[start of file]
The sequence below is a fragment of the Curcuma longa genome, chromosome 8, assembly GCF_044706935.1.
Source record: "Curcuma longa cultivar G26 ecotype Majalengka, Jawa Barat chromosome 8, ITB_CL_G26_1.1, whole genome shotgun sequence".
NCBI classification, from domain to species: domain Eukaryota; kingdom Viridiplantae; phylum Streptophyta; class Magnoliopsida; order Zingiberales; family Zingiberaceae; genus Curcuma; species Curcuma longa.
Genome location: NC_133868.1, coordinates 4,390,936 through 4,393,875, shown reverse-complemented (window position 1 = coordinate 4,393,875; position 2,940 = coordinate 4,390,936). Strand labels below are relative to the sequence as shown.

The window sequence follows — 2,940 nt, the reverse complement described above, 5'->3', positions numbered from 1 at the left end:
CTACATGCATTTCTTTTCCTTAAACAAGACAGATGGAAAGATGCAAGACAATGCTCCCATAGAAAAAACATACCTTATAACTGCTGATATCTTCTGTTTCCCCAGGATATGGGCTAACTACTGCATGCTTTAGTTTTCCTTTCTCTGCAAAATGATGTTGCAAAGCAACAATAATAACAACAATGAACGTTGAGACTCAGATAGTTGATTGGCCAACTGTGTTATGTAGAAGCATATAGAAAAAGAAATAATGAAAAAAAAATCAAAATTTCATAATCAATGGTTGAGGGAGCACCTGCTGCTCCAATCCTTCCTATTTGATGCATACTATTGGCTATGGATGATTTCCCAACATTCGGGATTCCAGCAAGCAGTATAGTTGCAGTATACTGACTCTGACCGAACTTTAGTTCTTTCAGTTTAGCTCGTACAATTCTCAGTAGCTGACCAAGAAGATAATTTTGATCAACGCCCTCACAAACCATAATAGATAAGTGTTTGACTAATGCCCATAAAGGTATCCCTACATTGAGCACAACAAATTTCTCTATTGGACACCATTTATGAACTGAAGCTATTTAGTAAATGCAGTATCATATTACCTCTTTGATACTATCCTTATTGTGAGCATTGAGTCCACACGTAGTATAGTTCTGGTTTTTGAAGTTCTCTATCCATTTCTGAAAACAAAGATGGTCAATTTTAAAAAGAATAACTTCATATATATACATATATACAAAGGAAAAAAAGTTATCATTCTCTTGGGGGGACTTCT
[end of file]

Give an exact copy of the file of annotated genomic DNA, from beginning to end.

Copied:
The sequence below is a fragment of the Curcuma longa genome, chromosome 8, assembly GCF_044706935.1.
Source record: "Curcuma longa cultivar G26 ecotype Majalengka, Jawa Barat chromosome 8, ITB_CL_G26_1.1, whole genome shotgun sequence".
NCBI classification, from domain to species: domain Eukaryota; kingdom Viridiplantae; phylum Streptophyta; class Magnoliopsida; order Zingiberales; family Zingiberaceae; genus Curcuma; species Curcuma longa.
Genome location: NC_133868.1, coordinates 4,390,936 through 4,393,875, shown reverse-complemented (window position 1 = coordinate 4,393,875; position 2,940 = coordinate 4,390,936). Strand labels below are relative to the sequence as shown.

The window sequence follows — 2,940 nt, the reverse complement described above, 5'->3', positions numbered from 1 at the left end:
CTACATGCATTTCTTTTCCTTAAACAAGACAGATGGAAAGATGCAAGACAATGCTCCCATAGAAAAAACATACCTTATAACTGCTGATATCTTCTGTTTCCCCAGGATATGGGCTAACTACTGCATGCTTTAGTTTTCCTTTCTCTGCAAAATGATGTTGCAAAGCAACAATAATAACAACAATGAACGTTGAGACTCAGATAGTTGATTGGCCAACTGTGTTATGTAGAAGCATATAGAAAAAGAAATAATGAAAAAAAAATCAAAATTTCATAATCAATGGTTGAGGGAGCACCTGCTGCTCCAATCCTTCCTATTTGATGCATACTATTGGCTATGGATGATTTCCCAACATTCGGGATTCCAGCAAGCAGTATAGTTGCAGTATACTGACTCTGACCGAACTTTAGTTCTTTCAGTTTAGCTCGTACAATTCTCAGTAGCTGACCAAGAAGATAATTTTGATCAACGCCCTCACAAACCATAATAGATAAGTGTTTGACTAATGCCCATAAAGGTATCCCTACATTGAGCACAACAAATTTCTCTATTGGACACCATTTATGAACTGAAGCTATTTAGTAAATGCAGTATCATATTACCTCTTTGATACTATCCTTATTGTGAGCATTGAGTCCACACGTAGTATAGTTCTGGTTTTTGAAGTTCTCTATCCATTTCTGAAAACAAAGATGGTCAATTTTAAAAAGAATAACTTCATATATATACATATATACAAAGGAAAAAAAGTTATCATTCTCTTGGGGGGACTTCT